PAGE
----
And I think all that would make it maybe a little bit better, in a small way, but it wouldn’t be enough to make the movie not a piece of shit.

    • Also I don’t know how they could’ve missed that it would’ve been better to have a version of Pike in a life-support system after Khan’s attack, who could only communicate with Kirk by some sort of gnomic beeping, so when Kirk goes to him for “what should I do, Chris?” — man, they keep in one reference to The Menagerie, but they leave this one out? — he can’t get any help, advice, or absolution. God’s absent, you see? Like the parents and the father figure and the “original timeline”.

      This could’ve been further amplified by Khan’s ambush being because of some inattentive fuck-up that Kirk is in some way responsible for…

      And still the movie would’ve been garbage!

  8. Oh yes, and the bullshit of teasing something so obvious…well, my friend didn’t know it was going to be Khan, so after Cumby shouts “KHAN” I paused the movie and said “how long did it take you to figure this out” and he said “it just kind of came up gradually, there wasn’t really an OH SHIT moment…it didn’t matter to me, except I was kind of thinking why bother, and then he says “KHAN” and I’m like YEAH I KNOW.”

    Earlier in the movie, in London, he’d paused the movie and said “who the fuck are these people, and why should I care about them”, to which I replied “never mind that, people who love all London’s new fancy architecture must see this movie as some kinda validation…just look at the size of those fucking skyscrapers! Bet all the pubs look like tanning booths now…”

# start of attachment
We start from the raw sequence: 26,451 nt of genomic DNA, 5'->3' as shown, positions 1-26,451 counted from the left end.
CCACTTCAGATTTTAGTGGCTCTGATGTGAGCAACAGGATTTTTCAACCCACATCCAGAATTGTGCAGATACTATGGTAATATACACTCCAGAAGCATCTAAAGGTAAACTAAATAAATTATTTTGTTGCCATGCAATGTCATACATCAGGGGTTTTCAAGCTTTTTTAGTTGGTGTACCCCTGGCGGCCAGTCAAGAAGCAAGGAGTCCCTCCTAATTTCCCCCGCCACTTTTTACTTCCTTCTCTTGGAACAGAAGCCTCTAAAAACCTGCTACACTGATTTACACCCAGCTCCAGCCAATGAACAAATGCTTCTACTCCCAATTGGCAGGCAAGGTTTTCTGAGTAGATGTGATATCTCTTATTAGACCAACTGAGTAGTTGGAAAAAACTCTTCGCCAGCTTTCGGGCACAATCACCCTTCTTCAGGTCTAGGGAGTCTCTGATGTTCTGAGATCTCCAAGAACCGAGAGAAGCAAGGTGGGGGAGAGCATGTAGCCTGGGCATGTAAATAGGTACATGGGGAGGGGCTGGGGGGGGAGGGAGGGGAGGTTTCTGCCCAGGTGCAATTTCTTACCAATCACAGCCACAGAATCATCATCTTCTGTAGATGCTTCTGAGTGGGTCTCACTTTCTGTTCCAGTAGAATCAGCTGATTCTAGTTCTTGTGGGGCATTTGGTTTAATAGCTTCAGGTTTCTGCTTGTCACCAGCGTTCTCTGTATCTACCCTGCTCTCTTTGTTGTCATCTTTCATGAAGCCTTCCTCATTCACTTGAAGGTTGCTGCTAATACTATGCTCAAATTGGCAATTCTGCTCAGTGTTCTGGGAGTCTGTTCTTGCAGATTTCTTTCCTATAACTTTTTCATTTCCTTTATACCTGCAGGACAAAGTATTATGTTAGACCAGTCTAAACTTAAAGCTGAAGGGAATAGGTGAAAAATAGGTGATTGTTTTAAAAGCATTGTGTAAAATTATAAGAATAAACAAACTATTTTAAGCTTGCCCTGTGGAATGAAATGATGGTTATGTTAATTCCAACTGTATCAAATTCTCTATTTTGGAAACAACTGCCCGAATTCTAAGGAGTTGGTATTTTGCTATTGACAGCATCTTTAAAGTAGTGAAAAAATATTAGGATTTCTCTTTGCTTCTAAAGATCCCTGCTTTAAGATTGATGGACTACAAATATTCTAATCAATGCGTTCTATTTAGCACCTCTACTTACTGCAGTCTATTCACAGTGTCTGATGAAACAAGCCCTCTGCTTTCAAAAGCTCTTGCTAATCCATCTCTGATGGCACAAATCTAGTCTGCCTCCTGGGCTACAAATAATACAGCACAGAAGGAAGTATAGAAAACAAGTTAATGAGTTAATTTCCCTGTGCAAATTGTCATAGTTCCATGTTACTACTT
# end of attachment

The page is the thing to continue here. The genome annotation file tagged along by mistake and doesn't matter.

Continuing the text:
“Who the fuck’s THIS guy supposed to be?”

    “They explain it more later.”

    Seriously, though, who even remembers how this movie started.

  9. Plok, I like the idea of your Kirk-who-isn’t-destined-to-be-THE-Kirk, but it wouldn’t fly. As soon as you step out of the fourth wall, there’s an army of lifelong ST fans who know Kirk is/was/always/will be THE Kirk. So any pretence that he isn’t, or thinks he isn’t, falls victim to Justin’s ‘this is just wasting time’. It might make the movie more logical, but popular expectations mean it wouldn’t fly. It’s Peter giving up as Spider-Man or Jean Grey dying. Nobody buys it.

    But it can’t remember the beginning, end or very much of the middle of it. Something about Sherlock Holmes blow up London with missiles full of superhumans, I think.

  10. It’s unfixable, I agree — the spectre of THE Kirk, the one who was never really on TV or in a movie, is too entrenched. Kirk can’t even believe he’s unworthy, he can’t be humble, he has to be Kirktastic or it isn’t really Kirk…and in Wrath Of Khan, Old Spock could die, but in Into Darkness can New Kirk die? Obviously he can’t die for more than a minute, that just isn’t THE KIRK WAY…!

    What the suspiciously-familiar people of Nibiru (ugh) do to the image of the Enterprise, these movies and their fans must do to their lead character.

    And that is why they fail.

  11. It’s been several months since I watched this, and only then because a coworker was insistent they not go see it alone, so I will probably flub details. My general feeling was “crappy attempt to do Wrath of Khan”, and that Cumberbatch was far too reserved in his portrayal of Khan. Montalban knew how to do grandiose, make me feel his anger/anguish, the new guy not so much.